The villagers were also taught what to do when they encounter leopards — to give way to the leopard and move away calmly, and to alert the forest department immediately.
With support from the Trust, forest officials also went to schools and launched a children's ambassador programme, where children dressed up as leopards and performed for their parents plays that created more understanding of why leopards come near their homes, and how to stay safe.
These efforts, says Meena, have helped her understand the importance of being vigilant. "When we keep our surroundings clean, be alert, then we needn't be afraid. The leopards cross my shop many times, but when we do not bother them, they keep going on their own path."
In the four years before the programme started in 2017, there were 45 cases of human-leopard conflict in the Tehri area, among them 10 human deaths. In the four years after, the number of cases went down to 14, four of them involving human deaths.
"Our ancestors tell us how they have lived in the forests, grazed the animals in the forests, but the leopard has never attacked them," says Meena. "So we too can live [with leopards], if we remain vigilant and follow the rules."
Keeping up a constant flow of communication and education with the community is a role that falls largely on the shoulders of forest division officials like Koko.
When attacks happen and people are hurt or killed, "there's a lot of anger", he acknowledges. "Sometimes it's difficult to talk conservation. But we tried to tell people removing one leopard does not finish the problem. Another leopard comes and occupies that territory."
Koko and his team did not always handle these situations with such confidence. Lacking the equipment and expertise needed to deal with reports of leopard sightings and attacks, the division was reliant on rescue teams from surrounding national parks — the closest being six hours away. Trapped animals died in distress while awaiting rescue, affecting the community's trust in the officers' abilities to handle their calls for help.
With Titli Trust providing training, Koko and his colleagues set up rapid response teams to better respond to calls in a way that was safe for both humans and leopards. Their success has led to invitations from other forest divisions to share their expertise.
"Titli Trust has been a very reliable partner for us. They've provided us access to ideas and people. They have helped us immensely, especially in the community outreach programme...taking the pain to plan and organise the awareness materials," says Koko.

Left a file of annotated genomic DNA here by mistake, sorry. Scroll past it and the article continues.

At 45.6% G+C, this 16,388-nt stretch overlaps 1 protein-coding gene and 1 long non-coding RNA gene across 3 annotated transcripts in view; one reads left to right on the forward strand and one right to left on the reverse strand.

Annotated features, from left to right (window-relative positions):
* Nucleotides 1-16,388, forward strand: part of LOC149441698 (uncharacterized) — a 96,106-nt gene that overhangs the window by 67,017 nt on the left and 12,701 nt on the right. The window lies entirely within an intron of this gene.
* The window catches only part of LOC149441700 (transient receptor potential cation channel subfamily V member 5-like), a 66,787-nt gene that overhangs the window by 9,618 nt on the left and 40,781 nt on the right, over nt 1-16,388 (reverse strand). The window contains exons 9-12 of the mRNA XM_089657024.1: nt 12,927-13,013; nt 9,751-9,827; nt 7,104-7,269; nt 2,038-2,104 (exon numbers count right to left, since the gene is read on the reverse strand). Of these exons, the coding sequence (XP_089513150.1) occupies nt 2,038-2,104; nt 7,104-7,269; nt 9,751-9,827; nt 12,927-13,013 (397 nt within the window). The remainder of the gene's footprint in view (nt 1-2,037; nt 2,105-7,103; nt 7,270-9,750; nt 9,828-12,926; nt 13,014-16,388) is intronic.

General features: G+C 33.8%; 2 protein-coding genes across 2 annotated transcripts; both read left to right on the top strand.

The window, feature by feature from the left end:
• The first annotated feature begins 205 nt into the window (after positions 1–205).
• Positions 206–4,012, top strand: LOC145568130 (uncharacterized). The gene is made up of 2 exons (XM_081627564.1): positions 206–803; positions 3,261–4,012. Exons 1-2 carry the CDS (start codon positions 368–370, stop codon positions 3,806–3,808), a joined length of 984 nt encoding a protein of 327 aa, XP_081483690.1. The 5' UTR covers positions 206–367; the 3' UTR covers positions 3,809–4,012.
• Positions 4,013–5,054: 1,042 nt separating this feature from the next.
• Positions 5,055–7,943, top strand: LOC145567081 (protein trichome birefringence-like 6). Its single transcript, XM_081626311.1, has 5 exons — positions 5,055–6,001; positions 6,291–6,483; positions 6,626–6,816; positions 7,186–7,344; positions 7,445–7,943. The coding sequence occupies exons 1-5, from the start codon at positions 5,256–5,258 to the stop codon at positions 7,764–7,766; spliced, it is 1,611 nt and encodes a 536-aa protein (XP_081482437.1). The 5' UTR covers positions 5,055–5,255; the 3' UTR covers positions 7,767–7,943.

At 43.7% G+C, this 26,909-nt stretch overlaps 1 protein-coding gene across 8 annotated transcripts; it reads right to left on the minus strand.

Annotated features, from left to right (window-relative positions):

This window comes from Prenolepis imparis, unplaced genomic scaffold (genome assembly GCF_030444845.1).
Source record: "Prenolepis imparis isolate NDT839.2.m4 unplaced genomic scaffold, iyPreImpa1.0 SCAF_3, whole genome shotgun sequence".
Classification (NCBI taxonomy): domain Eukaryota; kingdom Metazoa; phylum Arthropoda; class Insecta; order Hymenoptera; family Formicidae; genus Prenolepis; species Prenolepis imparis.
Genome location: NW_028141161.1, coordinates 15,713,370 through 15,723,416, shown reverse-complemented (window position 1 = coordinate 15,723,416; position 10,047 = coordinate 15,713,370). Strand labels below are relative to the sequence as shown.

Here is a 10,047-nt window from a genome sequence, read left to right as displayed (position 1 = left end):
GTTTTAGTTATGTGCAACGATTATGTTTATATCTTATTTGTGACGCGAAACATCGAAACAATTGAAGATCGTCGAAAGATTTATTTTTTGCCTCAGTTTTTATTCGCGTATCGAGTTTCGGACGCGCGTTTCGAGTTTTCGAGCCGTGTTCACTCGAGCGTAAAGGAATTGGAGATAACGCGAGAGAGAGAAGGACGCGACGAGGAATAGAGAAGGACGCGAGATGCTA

He adds: "I think they're instrumental to the success of our story here."
Sanjay believes that to sustain such programmes, involving all stakeholders in the community is crucial. In another district in Uttarakhand, the programme did not see notable change in the situation, because the idea was not fully embraced by the community, he notes.
Koko is also wary of celebrating too soon. "In spite of the lower numbers of conflict that we have seen in the last four years, the fact [is] that four people died," he says soberly. "Somebody died or somebody had to face the trauma of an animal attack.
"It gives us hope that our incidences are decreasing. But I think we still have a long way to go."
In time, Sanjay hopes all stakeholders can come together to help other communities learn to live with wildlife harmoniously. "I think we humans forget that we are just another species, and just as we have the right to live on planet Earth, so does the leopard, so does the tiger and the ants and butterflies and moths.
"The fact is not whether we perceive them as having an ecological role. I think they have the right to live in homes that have been theirs for a lot longer than ours."
Though the idea of living with leopards may seem challenging to increasingly urbanised attitudes, Sanjay suggests that people may simply be returning to cultural roots by doing so. "In Indian culture, especially in Hindu culture, there is a great deal of tolerance towards wildlife. There are many animals and creatures that are worshipped as lords and gods in our religion, and that makes people extremely tolerant towards wildlife.
So I think Living with Leopards programme in India is not a difficult thing for people to adopt because culturally, that's how all of us have been brought up."